Continue my train of thought. A dance instructor wishes to repent. An owner of a fast food or junk food establishment wishes to repent. A teacher who teaches secularistic and worldly sociology, psychology, band, chemistry, or physics wishes to repent. A worldly bookstore owner wishes to repent. The list is endless. In all of these cases, we can see how difficult it will be to repent (and make restitution). We often place ourselves into situations and relationships that call for repentance—but often this repentance can be hard.

Teaching and Training Your Children Wrongly

Making Practical Repentance Difficult!

Most children (if they are trained at all!) are trained wrongly by their parents. They are allowed to watch TV (with surely 95% or more of the programs are worldly, humanistic, and evil), they are allowed to read books or magazines that are worldly, they are allowed to listen to worldly and compromising music, they watch all sorts of worldly movies, and they are permitted to engage in computer games—all of which lead the children astray!

Further, think of the fact that some 90% of parents send their children to compromising worldly secular schools, with their humanistic, secularistic, naturalistic, and evolutionary perspective. The children are exposed to all sorts of worldly education, entertainment choices, sports, immodest clothes, tattoos, and worldly activities. They are oriented to worldly “success” and achievement. We would suppose that some 90 to 98% of what boys and girls are exposed to serves to pull down their spirits and fill their minds with evil influences (see Philippians 4:8; 1 John 2:15-17; Romans 12;1-2; James 1:27; 4:4). This means that parents, who promote such things, are guilty of the worst kind of child abuse!

The question then arises, what does a father or mother do if their children have been influenced by all of these evil and compromising ways for four, eight, ten, or eighteen years? These children may be lost forever since it is so difficult to turn them from what they are familiar with to Godly or righteous influences. Even if parents would want to redirect their children, what if the children do not agree with this change of perspective? What if they rebel against the parental refusal to allow the children to continue with compromising and immoral playmates (1 Corinthians 15:33; Proverbs 13:20)? And what should one do if one’s spouse continues with his or her former perspective and refuses to go along with family changes, the ones that the Christian wishes to initiate (1 Corinthians 7:12-16)? There could be a huge amount of reaction and promotion of wickedness!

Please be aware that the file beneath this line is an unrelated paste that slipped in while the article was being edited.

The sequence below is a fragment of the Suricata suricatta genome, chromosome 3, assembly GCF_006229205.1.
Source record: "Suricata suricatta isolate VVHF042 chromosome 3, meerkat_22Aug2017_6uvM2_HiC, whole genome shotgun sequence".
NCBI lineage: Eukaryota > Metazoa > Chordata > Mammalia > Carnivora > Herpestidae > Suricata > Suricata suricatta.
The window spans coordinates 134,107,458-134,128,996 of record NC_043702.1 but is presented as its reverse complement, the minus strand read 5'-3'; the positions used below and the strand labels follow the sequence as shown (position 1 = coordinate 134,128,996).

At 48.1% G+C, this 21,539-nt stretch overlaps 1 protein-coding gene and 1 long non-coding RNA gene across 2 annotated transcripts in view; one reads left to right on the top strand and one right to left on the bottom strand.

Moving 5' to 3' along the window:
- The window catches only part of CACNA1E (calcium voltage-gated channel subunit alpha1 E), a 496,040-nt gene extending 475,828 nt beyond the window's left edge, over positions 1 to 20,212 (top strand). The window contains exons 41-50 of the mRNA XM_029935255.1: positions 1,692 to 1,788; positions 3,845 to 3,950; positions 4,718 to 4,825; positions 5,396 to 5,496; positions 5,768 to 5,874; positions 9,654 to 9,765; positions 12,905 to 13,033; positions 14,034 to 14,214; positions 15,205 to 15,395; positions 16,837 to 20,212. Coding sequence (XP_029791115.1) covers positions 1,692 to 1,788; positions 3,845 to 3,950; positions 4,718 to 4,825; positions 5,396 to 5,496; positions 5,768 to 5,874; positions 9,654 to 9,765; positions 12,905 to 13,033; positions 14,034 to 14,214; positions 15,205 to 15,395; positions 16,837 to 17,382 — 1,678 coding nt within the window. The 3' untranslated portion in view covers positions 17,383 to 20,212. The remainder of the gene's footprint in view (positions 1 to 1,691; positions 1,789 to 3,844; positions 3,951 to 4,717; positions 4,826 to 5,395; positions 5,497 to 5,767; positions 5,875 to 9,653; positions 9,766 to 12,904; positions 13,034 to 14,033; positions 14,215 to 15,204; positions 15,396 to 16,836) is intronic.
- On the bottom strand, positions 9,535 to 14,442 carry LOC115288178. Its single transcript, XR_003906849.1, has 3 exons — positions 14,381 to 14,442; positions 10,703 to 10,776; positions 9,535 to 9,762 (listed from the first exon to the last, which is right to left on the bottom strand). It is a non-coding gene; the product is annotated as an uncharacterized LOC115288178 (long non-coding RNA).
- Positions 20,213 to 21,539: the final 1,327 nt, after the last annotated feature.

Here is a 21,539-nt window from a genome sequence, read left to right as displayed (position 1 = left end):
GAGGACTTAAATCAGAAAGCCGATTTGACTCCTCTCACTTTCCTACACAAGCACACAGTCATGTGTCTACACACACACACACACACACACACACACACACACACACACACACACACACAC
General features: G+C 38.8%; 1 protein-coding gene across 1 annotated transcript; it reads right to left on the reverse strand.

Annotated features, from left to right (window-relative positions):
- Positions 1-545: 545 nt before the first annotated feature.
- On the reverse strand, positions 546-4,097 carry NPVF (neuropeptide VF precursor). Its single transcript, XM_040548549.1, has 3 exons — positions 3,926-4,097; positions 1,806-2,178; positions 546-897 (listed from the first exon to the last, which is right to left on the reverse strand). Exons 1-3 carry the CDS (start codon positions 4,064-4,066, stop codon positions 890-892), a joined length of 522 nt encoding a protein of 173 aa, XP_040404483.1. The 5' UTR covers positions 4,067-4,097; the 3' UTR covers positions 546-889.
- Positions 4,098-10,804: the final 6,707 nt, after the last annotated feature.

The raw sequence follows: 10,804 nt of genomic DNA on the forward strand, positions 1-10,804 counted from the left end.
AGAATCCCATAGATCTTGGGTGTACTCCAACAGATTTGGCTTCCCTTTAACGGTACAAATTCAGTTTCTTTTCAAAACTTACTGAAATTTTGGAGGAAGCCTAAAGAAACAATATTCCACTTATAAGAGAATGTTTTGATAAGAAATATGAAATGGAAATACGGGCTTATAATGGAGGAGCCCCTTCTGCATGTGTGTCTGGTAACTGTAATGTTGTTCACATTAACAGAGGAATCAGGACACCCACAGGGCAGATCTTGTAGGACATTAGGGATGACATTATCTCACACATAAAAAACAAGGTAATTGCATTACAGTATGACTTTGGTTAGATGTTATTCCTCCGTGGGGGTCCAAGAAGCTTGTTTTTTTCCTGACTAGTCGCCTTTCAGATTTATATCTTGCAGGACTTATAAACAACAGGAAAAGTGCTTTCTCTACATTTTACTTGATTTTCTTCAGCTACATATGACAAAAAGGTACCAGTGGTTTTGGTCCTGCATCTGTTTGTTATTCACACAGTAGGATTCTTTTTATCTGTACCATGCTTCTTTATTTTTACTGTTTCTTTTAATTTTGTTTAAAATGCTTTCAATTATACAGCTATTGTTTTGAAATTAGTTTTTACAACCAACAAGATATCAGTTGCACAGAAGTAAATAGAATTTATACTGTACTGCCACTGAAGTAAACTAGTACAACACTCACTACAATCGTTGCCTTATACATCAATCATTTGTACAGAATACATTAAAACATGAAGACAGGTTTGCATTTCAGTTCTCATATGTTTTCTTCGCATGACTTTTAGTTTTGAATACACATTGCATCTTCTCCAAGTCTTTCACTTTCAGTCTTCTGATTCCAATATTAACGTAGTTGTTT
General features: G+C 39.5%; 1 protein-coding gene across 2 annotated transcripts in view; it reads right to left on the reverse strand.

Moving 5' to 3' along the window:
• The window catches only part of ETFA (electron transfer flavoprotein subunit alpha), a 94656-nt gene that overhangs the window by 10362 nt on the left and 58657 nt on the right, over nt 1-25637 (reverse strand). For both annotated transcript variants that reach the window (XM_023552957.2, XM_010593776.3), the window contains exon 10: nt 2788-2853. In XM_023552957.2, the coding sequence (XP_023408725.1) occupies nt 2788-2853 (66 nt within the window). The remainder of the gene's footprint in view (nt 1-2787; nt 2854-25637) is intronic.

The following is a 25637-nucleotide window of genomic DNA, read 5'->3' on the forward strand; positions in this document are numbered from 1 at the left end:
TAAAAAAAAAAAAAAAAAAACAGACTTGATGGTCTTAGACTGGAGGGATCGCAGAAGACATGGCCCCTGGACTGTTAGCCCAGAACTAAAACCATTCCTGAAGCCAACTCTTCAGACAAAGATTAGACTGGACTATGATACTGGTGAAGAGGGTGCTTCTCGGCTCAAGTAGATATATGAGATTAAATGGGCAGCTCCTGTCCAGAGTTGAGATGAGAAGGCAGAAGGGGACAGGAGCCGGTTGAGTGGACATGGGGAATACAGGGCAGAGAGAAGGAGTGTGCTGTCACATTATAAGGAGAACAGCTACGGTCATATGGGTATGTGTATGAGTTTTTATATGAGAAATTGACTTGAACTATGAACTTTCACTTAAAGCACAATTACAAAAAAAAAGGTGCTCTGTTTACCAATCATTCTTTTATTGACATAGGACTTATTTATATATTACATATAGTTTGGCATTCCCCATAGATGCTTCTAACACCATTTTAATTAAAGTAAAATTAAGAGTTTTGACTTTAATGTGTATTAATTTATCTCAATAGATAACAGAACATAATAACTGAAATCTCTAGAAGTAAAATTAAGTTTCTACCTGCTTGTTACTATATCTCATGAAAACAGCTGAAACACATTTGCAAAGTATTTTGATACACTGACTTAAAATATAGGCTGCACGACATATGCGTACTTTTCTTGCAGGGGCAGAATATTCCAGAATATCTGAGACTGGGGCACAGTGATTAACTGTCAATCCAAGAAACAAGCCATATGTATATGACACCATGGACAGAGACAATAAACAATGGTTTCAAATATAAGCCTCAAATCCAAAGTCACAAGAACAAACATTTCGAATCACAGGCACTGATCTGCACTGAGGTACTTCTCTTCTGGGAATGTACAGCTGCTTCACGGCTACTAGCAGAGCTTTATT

If the family has been influenced by all sorts of sinful activities, what can be done? How does a man change his wife (or husband) and children so that they turn from sinful speech, sinful involvement with schooling, sinful music, sinful TV and movies, sinful entertainment, compromising sports or athletic participation, and so much more! The family could be filled with a chaotic atmosphere! It does take the partnership of a husband and wife—a father and mother—to bring about meaningful change in a family.

Marriage and Family Issues

Above we noticed how teaching and training one’s children can bring a family into a tremendous amount of pressure. Marriage itself is like this. What if a woman chooses to repent but her husband refuses to change his ways (this must have been the case often in New Testament times—1 Peter 3:1; 1 Corinthians 7:12-16). Conversely, what if a man chooses to repent and his wife is uninterested in drastic and dramatic change?

What if the unbeliever or unsaved person wants to continue with his worldly music, with his smoking and drunkenness, with his bad language, with his slander and gossip, with his TV and movie viewing, with immodest clothes, with his violent computer games, with his pornographic viewing, and with worldly hobbies? How can the spouse who wants to repent endure this kind of “push back” from his proposals? (And the same is true of a husband who seeks to change the family without his wife’s participation.)

Since the husband and wife are to be “one flesh” and “joined together” as one (Matthew 19:4-6), surely it must be one of the most problematic and difficult situations of life! How can the repentant spouse deal with a husband or wife who insists on his or her way and refuses to also repent and turn to God? If the husband or wife wants to follow Jesus and will not allow the other spouse to lead him astray, how can one maintain marital or family harmony and tranquility? How can a husband or wife promote a spiritual and moral atmosphere if the other is unwilling to change his or her ways and participate? There may actually be chaos, which is not at all conducive to a godly perspective and attitude.

Another marriage issue that can easily arise in today’s loose and immoral age is that of adultery. We know that if a husband or wife is unfaithful to marriage by having a sexual relationship with another person, that person commits adultery. Thus, God simply says, “You shall not commit adultery” (Romans 13:9). Sadly, millions of Americans have thus been unfaithful to their rightful spouse.

Making Practical Repentance Difficult!